Volvo Trucks announced it has signed a “landmark” agreement in Norway with mining company Bronnoy Kalk AS that calls for the truck maker to haul commercial loads of quarried limestone across mine property using six fully autonomous heavy-duty trucks.
The Volvo FH models — pulling trailers with hydraulic tipping gears — will travel 3½ miles from Bronnoy Kalk’s open pit mine, including through tunnels along the route, to deliver the loads to the mine’s dockside stone crusher. The crusher will pulverize the limestone before conveying it into the hold of a waiting cargo ship.
Initially, the operator of the wheel loader in the pit calls for a truck, loads the trailer with limestone then, when full, sends the truck away to rendezvous with the crusher.
Under terms of the agreement, the mining company will not own the trucks. Instead, it will buy a “total transport service” and pay Volvo Trucks on a per-ton-delivered basis, according to the truck maker. Successful tests of the trucks have been carried out, and the transport service will be fully operational by the end of 2019.
An executive with the mining company said using autonomous trucks to transport limestone is an important cost-saving measure in what is a highly competitive industry.
“The competition in the industry is tough,” Raymond Langfjord, the mine’s managing director, said in a statement. “We are continuously looking to increase our efficiency and productivity long-term, and we have a clear vision of taking advantage of new opportunities in technology and digital solutions.”
This agreement follows recent successful automation projects involving mining, sugar cane harvesting and refuse collection, according to Volvo Trucks, a unit of Gothenburg, Sweden-based Volvo Group.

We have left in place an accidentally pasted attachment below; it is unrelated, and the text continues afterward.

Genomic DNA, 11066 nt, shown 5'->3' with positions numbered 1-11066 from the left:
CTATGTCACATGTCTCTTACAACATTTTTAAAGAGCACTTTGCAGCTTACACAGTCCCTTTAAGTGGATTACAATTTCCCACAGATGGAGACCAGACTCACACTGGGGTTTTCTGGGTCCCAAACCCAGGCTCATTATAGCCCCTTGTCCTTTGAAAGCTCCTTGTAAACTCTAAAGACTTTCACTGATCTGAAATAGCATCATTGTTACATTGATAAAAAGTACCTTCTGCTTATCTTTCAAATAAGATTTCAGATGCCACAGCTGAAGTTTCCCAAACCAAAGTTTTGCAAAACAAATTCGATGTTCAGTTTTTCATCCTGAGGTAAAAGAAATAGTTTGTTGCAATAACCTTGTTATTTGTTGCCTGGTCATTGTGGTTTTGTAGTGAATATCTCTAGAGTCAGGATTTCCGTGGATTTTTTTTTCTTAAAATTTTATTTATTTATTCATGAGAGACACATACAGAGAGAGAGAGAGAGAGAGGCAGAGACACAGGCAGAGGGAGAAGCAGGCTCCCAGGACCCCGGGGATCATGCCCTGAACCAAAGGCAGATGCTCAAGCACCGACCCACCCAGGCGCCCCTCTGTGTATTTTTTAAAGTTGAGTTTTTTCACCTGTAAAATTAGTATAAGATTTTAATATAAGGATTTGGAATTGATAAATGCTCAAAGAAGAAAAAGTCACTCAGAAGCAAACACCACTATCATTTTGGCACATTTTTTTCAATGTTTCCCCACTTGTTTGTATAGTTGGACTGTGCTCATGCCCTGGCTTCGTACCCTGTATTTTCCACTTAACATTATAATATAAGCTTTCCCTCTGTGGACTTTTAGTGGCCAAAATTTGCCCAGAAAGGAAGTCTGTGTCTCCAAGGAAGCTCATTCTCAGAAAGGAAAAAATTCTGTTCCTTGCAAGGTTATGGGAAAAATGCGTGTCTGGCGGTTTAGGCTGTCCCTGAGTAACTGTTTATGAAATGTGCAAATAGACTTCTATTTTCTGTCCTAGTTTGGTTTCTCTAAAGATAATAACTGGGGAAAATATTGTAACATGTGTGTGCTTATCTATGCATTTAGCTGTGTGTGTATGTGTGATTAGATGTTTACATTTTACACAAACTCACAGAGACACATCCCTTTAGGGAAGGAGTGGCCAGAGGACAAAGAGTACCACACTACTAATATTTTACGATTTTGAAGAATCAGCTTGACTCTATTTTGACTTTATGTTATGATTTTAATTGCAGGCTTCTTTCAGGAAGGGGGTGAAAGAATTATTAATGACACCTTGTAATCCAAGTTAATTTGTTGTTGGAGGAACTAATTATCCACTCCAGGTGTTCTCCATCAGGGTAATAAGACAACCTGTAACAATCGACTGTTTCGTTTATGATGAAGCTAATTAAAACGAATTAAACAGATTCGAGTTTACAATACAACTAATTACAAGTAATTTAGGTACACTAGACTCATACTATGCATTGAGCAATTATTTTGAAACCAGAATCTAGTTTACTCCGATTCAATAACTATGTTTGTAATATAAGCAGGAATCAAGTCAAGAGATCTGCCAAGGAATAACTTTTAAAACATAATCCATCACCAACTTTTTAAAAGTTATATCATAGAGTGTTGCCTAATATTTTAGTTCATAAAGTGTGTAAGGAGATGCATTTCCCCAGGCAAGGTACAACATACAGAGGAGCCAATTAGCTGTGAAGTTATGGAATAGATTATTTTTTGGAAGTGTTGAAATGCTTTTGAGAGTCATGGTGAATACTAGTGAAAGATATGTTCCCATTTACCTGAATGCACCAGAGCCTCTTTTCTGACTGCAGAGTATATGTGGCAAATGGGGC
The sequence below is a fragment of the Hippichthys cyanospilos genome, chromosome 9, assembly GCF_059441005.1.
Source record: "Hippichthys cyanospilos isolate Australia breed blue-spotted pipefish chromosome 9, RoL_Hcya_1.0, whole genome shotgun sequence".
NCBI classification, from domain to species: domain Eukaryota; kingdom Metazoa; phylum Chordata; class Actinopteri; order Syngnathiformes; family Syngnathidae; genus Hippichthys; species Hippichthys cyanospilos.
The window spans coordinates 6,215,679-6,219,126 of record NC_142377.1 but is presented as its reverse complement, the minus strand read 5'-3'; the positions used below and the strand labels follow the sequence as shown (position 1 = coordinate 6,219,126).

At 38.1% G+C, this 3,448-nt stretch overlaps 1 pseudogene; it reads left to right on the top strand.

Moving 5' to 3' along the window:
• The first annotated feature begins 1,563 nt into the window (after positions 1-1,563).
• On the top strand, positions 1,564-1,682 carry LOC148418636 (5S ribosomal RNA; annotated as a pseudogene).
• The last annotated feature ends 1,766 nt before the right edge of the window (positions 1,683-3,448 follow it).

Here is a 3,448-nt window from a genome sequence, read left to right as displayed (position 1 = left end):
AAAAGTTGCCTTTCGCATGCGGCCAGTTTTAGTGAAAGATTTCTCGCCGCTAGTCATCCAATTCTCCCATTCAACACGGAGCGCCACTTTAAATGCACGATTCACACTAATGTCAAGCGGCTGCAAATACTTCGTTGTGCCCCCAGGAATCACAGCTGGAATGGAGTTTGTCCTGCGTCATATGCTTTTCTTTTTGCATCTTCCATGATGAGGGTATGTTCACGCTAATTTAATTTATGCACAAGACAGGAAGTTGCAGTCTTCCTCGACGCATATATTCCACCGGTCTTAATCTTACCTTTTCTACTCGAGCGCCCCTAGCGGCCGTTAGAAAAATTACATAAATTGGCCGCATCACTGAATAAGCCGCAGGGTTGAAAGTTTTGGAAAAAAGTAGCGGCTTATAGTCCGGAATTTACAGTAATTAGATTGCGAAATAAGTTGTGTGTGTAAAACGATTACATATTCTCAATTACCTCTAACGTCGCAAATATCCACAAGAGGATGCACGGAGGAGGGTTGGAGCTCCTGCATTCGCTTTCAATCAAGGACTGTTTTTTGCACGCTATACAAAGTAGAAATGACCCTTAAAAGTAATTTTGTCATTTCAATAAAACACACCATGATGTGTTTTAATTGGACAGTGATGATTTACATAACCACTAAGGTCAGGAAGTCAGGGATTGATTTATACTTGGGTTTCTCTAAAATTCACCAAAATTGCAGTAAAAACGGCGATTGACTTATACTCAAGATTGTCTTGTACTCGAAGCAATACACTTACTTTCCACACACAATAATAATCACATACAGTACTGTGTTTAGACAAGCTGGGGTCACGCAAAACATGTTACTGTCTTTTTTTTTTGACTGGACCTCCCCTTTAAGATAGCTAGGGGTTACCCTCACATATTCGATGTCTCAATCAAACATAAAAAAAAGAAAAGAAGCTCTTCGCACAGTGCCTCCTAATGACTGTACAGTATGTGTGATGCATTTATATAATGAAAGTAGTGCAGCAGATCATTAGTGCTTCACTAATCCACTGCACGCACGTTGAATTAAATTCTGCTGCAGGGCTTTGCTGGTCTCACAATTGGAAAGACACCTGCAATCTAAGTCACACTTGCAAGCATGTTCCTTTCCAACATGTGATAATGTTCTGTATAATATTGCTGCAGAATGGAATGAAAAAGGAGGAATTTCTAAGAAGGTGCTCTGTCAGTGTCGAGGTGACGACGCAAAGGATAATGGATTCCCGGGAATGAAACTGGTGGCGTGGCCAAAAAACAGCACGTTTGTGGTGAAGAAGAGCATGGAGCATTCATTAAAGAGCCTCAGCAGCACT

“We are proud to be able to present an autonomous solution that will meet the challenges of our customers in terms of safety, reliability and profitability,” Volvo Trucks President Claes Nilsson said in a statement.
Asked how this fits in with more typical truck sales, Volvo Trucks spokeswoman Christina Magnusson told Transport Topics, “This may be a complement to today’s solutions and will not replace our current offer of trucks and services.”
She added: “This solution is, and continues to be, developed together with the customer. Currently, we are working with selected customers, and it is too early to say when the solution will be generally available.”
Meanwhile, unmanned self-driving vehicles are on private sites in several places worldwide, including autonomous straddle carriers at the Port of Los Angeles and autonomous mining vehicles in Australia. But Volvo Trucks appears to be the first to adapt heavy-duty tractor models for fully autonomous operation.
But online, some questioned the approach.
“I’m surprised nobody sees this as Volvo taking jobs away from drivers. That’s all I get from this,” one commenter posted.
Volvo Trucks responded in a post: “Obviously, this can affect drivers in this type of application, but in the big picture, we foresee an increased need for skilled drivers. We strongly believe that technology drives prosperity and takes society forward. We foresee that there will be an increased level of automation where it makes sense, such as for repetitive tasks. This in turn will drive prosperity and increase the need for truck drivers in other applications.”
Another commenter urged Volvo Trucks to instead find a solution for long-distance transport so that drivers don’t have to spend several weeks away from home.
“That is what you need to do. Instead, you make people a lose job [at the mine] that allows them to be at home in the evening and sleep in their own bed,” the post read. “The very essence of new technologies is that they have to replace us in hard tasks, to give us more time for our families, ourselves, etc.”